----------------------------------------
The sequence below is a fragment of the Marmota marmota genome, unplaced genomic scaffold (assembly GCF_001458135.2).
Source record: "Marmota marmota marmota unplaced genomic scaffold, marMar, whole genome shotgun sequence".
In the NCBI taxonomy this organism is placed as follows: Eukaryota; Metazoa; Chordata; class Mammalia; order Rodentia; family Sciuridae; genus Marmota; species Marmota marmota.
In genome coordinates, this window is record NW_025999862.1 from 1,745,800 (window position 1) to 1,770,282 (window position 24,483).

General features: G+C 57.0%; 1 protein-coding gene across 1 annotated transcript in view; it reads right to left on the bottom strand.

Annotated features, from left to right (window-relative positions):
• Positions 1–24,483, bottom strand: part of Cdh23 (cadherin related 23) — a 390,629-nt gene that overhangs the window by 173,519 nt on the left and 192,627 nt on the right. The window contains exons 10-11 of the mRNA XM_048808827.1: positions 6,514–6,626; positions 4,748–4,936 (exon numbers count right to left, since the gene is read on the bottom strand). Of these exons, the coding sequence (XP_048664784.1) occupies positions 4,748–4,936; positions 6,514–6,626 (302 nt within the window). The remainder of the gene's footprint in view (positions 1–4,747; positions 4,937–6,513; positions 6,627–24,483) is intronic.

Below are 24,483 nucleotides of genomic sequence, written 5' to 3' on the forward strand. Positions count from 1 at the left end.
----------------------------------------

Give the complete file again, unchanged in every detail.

The sequence below is a fragment of the Marmota marmota genome, unplaced genomic scaffold (assembly GCF_001458135.2).
Source record: "Marmota marmota marmota unplaced genomic scaffold, marMar, whole genome shotgun sequence".
In the NCBI taxonomy this organism is placed as follows: Eukaryota; Metazoa; Chordata; class Mammalia; order Rodentia; family Sciuridae; genus Marmota; species Marmota marmota.
In genome coordinates, this window is record NW_025999862.1 from 1,745,800 (window position 1) to 1,770,282 (window position 24,483).

General features: G+C 57.0%; 1 protein-coding gene across 1 annotated transcript in view; it reads right to left on the bottom strand.

Annotated features, from left to right (window-relative positions):
• Positions 1–24,483, bottom strand: part of Cdh23 (cadherin related 23) — a 390,629-nt gene that overhangs the window by 173,519 nt on the left and 192,627 nt on the right. The window contains exons 10-11 of the mRNA XM_048808827.1: positions 6,514–6,626; positions 4,748–4,936 (exon numbers count right to left, since the gene is read on the bottom strand). Of these exons, the coding sequence (XP_048664784.1) occupies positions 4,748–4,936; positions 6,514–6,626 (302 nt within the window). The remainder of the gene's footprint in view (positions 1–4,747; positions 4,937–6,513; positions 6,627–24,483) is intronic.

Below are 24,483 nucleotides of genomic sequence, written 5' to 3' on the forward strand. Positions count from 1 at the left end.